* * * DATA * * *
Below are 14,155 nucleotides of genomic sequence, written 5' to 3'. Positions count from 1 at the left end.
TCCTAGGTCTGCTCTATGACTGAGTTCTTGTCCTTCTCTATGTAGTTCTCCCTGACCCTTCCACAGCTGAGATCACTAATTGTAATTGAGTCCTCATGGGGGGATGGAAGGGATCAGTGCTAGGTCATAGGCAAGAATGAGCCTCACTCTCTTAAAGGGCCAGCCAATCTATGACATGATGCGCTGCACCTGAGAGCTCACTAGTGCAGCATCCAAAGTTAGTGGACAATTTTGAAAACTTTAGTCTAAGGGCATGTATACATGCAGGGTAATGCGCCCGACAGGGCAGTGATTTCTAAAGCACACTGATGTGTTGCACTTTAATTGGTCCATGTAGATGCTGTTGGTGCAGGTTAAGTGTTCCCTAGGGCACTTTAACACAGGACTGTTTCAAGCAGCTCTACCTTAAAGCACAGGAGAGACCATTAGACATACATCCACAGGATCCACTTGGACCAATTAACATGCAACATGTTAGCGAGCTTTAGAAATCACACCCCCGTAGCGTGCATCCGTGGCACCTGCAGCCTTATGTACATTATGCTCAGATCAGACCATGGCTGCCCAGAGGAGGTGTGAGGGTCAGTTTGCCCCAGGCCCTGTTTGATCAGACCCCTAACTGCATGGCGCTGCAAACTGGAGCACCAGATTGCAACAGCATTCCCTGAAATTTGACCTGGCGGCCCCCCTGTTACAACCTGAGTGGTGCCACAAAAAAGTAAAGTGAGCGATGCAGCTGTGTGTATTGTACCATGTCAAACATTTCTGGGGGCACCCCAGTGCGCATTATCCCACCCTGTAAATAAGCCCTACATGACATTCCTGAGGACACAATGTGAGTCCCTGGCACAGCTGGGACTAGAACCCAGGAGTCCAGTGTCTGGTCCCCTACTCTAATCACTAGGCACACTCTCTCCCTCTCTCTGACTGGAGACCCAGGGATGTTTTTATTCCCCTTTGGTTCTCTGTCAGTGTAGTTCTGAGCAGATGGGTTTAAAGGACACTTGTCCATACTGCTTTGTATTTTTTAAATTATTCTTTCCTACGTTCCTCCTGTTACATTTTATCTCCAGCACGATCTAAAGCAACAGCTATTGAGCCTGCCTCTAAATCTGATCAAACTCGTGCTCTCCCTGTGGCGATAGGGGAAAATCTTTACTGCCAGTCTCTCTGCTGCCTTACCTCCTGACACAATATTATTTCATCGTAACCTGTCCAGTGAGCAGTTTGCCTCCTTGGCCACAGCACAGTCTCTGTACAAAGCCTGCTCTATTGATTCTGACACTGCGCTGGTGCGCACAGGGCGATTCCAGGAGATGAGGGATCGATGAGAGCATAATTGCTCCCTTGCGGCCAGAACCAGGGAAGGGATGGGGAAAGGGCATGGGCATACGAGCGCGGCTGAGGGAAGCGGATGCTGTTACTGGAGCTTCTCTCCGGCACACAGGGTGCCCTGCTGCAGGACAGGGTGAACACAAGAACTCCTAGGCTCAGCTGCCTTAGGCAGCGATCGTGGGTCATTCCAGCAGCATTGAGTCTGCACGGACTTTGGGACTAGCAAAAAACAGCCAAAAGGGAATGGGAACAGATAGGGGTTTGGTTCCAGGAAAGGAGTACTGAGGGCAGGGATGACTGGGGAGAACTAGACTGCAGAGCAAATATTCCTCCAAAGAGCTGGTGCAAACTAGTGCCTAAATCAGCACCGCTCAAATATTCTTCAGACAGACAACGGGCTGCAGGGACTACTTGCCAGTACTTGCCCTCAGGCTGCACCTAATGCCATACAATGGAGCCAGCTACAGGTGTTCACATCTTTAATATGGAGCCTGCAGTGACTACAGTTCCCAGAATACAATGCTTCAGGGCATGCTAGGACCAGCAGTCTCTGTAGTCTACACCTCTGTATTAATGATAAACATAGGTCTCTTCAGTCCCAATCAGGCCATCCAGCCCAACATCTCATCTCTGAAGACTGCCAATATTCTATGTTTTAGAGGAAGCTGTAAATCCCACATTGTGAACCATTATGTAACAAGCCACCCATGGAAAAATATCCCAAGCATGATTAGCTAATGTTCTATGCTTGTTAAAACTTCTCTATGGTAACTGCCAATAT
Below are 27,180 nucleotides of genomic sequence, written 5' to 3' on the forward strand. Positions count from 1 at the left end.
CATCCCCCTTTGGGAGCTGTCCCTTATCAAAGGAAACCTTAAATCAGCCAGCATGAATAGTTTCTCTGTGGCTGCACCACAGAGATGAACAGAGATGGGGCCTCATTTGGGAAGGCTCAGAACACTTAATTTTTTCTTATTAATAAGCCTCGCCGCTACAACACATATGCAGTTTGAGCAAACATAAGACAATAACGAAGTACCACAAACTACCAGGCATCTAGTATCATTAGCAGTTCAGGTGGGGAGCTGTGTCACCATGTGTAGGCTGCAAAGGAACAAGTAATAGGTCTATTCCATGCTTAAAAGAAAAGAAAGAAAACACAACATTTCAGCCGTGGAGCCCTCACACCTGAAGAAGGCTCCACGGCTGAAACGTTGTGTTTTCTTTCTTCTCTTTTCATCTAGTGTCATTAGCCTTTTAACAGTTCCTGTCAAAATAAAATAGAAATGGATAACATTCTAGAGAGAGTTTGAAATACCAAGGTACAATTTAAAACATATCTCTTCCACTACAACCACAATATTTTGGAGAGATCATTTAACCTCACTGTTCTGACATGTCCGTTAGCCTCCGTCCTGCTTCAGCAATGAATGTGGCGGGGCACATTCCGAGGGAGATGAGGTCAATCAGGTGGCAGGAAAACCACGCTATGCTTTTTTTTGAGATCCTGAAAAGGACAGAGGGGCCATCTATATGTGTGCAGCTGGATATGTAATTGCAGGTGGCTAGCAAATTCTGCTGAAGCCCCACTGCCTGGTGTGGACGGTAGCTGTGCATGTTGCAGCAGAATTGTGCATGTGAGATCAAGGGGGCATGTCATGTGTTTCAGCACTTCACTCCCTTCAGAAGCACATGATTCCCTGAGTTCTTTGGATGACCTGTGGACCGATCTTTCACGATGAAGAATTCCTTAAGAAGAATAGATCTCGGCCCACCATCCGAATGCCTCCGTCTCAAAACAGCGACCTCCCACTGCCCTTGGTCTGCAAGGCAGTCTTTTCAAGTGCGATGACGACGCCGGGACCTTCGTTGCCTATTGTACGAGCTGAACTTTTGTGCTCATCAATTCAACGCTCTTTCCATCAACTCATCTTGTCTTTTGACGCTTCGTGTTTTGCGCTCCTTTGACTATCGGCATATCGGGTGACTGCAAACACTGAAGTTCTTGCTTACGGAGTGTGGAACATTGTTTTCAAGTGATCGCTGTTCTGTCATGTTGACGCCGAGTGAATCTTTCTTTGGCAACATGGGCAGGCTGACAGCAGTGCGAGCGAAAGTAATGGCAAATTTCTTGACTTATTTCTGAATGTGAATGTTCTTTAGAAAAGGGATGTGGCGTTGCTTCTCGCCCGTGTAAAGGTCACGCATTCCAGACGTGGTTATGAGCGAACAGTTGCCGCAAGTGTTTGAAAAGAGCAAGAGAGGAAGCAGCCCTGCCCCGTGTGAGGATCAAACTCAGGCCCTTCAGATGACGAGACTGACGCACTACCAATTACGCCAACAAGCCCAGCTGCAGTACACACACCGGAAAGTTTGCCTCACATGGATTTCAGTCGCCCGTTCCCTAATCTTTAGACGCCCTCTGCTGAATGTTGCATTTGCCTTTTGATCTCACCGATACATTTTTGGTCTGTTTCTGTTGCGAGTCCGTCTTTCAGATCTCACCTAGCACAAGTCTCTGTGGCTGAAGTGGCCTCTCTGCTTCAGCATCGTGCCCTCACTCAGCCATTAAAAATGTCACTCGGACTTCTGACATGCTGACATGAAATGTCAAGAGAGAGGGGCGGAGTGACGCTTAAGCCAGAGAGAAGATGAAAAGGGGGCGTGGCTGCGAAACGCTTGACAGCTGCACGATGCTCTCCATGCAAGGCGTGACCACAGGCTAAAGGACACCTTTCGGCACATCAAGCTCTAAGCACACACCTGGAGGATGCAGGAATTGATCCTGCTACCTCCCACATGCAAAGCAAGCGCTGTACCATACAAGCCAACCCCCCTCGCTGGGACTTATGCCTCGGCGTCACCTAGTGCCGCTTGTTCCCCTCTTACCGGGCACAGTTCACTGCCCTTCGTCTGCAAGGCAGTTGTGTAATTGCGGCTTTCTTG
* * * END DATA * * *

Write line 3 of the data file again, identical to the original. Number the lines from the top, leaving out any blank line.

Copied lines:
Below are 27,180 nucleotides of genomic sequence, written 5' to 3' on the forward strand. Positions count from 1 at the left end.